Tuesday, August 28, 2007

Arivaca, keeping it real

Here's a photo of the town of Arivaca, Arizona, in response to an incorrect comment received about the U.S. spy tower here. The reader said the spy tower did not matter, because there wasn't even a store in Arivaca. Not only are there stores, but there are many people living in Arivaca who are willing to voice opposition to the U.S. spying on private citizens. Photo Brenda Norrell (August 2007)


It's good to read the local Connection newspaper in Arivaca and see people living here are keeping alive the art of writing.

Here's the link to an update from C Hues in Arivaca on the spy towers from the Connection newspaper:
(Photo Arivaca spy tower/Brenda Norrell)
More links at Arivaca.net
Spy towers in southern Arizona, including Tohono O'odham Nation, still aren't working, Boeing selects new manager

Boeing names Korte SBInet program manager
August 23, 2ooy
By Alice Lipowicz
Washington Technology
Boeing Co. has named a new program manager for the Secure Border Initiative Network border surveillance system, which is one of the largest contracts awarded by the Homeland Security Department.
On Aug. 13, Daniel Korte took over as Boeing’s program manager for SBInet, replacing Jerry McElwee, who will assist in the transition and will remain at Boeing’s Integrated Defense Systems unit, said Eric Mazzacone, a Boeing spokesman. DHS awarded the estimated $8 billion contract to Boeing in September 2006 for a surveillance system along the southwest U.S. border. The Chicago-based company is currently implementing its first task order, known as Project 28, along a 28-mile section of the border in Arizona. While Project 28 initially was set to go live in mid-June, to date it is not fully operational. In Project 28, Boeing has installed nine towers with cameras, radar, various other sensors and communications networks near the border. The goal of SBInet is to integrate those systems so they can be used to effectively provide border patrol agents with information to assist them in identifying and apprehending illegal aliens who cross the border.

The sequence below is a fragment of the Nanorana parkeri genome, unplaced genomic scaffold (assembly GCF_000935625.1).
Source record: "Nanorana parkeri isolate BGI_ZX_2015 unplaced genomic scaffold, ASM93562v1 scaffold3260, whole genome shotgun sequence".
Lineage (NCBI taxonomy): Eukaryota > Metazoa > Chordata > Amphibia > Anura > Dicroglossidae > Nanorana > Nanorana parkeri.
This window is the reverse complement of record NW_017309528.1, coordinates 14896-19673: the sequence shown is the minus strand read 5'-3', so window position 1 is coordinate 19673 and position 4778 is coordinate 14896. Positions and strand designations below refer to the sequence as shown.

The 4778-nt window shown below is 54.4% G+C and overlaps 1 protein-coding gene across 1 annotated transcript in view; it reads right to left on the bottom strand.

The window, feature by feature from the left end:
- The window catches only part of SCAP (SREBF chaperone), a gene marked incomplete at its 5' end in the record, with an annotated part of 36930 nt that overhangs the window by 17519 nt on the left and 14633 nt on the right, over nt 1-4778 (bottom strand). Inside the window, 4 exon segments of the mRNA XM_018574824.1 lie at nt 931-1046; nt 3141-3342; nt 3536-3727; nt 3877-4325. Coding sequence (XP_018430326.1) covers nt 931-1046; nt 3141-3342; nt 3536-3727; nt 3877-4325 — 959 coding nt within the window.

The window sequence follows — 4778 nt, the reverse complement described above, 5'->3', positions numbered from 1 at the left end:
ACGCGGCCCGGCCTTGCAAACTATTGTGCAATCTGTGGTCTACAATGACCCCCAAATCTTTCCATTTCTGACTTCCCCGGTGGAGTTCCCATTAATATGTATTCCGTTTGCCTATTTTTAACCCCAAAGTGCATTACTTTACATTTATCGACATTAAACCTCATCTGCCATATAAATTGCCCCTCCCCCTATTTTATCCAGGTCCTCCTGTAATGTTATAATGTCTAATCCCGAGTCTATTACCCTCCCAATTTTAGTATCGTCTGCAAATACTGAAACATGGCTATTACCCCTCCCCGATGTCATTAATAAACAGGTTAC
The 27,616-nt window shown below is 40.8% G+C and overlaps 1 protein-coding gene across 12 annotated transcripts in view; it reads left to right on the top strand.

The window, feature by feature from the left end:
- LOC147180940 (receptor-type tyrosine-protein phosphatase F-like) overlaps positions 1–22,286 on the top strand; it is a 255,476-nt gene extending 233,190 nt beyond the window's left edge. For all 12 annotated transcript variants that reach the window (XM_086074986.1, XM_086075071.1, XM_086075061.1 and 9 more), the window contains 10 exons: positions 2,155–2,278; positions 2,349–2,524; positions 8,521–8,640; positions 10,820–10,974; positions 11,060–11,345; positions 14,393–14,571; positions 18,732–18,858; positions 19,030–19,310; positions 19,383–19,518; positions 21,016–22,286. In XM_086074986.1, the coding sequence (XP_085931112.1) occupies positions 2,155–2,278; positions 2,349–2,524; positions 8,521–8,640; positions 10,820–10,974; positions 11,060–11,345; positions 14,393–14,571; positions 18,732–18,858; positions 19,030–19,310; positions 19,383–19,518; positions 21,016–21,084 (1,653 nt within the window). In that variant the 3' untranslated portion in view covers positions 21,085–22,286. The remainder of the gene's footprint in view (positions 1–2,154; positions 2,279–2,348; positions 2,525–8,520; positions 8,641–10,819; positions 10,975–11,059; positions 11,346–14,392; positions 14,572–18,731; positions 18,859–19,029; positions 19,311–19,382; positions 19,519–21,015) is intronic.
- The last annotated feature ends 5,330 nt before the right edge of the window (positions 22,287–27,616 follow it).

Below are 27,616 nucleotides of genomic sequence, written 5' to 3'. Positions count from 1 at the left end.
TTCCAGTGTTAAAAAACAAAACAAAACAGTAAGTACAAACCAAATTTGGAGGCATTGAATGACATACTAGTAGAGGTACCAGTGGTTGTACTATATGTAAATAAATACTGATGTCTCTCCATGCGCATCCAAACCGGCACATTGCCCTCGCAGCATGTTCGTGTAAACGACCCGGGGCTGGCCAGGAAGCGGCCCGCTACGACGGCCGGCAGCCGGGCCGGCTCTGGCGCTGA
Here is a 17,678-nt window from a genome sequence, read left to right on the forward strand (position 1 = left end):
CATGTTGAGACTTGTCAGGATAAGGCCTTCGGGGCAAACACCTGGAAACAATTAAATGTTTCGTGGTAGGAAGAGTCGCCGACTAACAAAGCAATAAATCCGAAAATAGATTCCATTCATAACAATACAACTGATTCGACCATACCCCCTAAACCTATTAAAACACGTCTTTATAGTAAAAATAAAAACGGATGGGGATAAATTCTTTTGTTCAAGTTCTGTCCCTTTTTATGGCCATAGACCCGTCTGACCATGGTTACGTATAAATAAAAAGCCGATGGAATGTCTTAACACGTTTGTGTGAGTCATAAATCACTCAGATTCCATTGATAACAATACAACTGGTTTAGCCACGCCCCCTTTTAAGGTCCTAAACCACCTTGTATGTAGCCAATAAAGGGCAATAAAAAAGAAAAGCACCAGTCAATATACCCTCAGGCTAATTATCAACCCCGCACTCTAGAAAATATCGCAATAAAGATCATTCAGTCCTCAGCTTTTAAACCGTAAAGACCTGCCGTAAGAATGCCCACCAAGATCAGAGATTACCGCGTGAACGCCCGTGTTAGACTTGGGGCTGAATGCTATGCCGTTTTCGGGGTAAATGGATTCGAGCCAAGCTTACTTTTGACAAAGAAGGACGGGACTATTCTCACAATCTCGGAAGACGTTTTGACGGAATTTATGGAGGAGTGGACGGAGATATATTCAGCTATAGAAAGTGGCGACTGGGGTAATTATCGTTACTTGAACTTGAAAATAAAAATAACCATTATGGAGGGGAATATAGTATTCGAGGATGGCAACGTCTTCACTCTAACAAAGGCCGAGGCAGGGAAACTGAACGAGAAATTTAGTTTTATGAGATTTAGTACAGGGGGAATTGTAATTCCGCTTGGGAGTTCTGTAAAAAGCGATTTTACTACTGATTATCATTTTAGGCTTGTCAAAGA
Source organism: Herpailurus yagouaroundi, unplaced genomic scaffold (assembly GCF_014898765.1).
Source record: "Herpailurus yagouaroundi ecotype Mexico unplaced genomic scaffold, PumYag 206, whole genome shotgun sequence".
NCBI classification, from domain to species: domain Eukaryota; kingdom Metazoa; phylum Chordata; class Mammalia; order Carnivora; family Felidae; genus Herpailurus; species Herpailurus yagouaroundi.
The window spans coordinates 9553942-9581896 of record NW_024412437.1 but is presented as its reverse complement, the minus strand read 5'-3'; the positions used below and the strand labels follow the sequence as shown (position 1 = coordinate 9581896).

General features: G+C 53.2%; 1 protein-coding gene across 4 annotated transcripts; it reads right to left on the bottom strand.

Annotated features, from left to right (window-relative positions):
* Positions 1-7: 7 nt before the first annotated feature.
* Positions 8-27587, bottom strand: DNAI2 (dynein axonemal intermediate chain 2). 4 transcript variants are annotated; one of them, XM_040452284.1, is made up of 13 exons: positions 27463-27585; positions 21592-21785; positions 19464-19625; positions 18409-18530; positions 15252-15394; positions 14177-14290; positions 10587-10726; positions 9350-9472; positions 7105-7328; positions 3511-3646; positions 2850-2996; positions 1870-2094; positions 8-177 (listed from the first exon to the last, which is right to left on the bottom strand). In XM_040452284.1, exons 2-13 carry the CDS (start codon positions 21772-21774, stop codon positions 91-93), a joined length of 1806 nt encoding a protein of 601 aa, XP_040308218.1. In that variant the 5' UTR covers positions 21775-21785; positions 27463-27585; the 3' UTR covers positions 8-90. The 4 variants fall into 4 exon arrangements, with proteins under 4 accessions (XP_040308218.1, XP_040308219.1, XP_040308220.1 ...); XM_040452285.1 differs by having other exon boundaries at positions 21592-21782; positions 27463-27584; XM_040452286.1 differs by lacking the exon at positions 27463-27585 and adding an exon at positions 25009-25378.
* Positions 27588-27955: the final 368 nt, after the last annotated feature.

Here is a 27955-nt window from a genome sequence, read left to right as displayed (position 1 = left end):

In recent weeks, DHS officials have acknowledged problems with integrating the systems and making them operational. The program also has been controversial among border communities, some of whom are complaining of privacy loss, environmental impacts and other concerns as a result of the SBInet system.
Read full story:

2 comments:

Chris O'Byrne said...

Thank you for this post, Brenda. I am one of the estimated 1500 people that live in the Arivaca area and I can assure you that we are disgusted by what we see every day down here. The tower is considered a joke because of its ineffective placement and a serious affront because it continuously spies on the legal citizens of this country. Since when did such surveillance become legal? Again, thank you for your vigilance and for providing a forum for open communication.

Cindy Lindsay said...

I am also one of the so-called free
not-wanting to conform citizens of
Arivaca.I love this little community.Key word Community.Why
can't we work together and stop the border issues.Not spy on innocent people like they did me in
my home in the middle of the night on horseback.Talk about scared.I am a private citizen not an illigal
immigrant or a drug person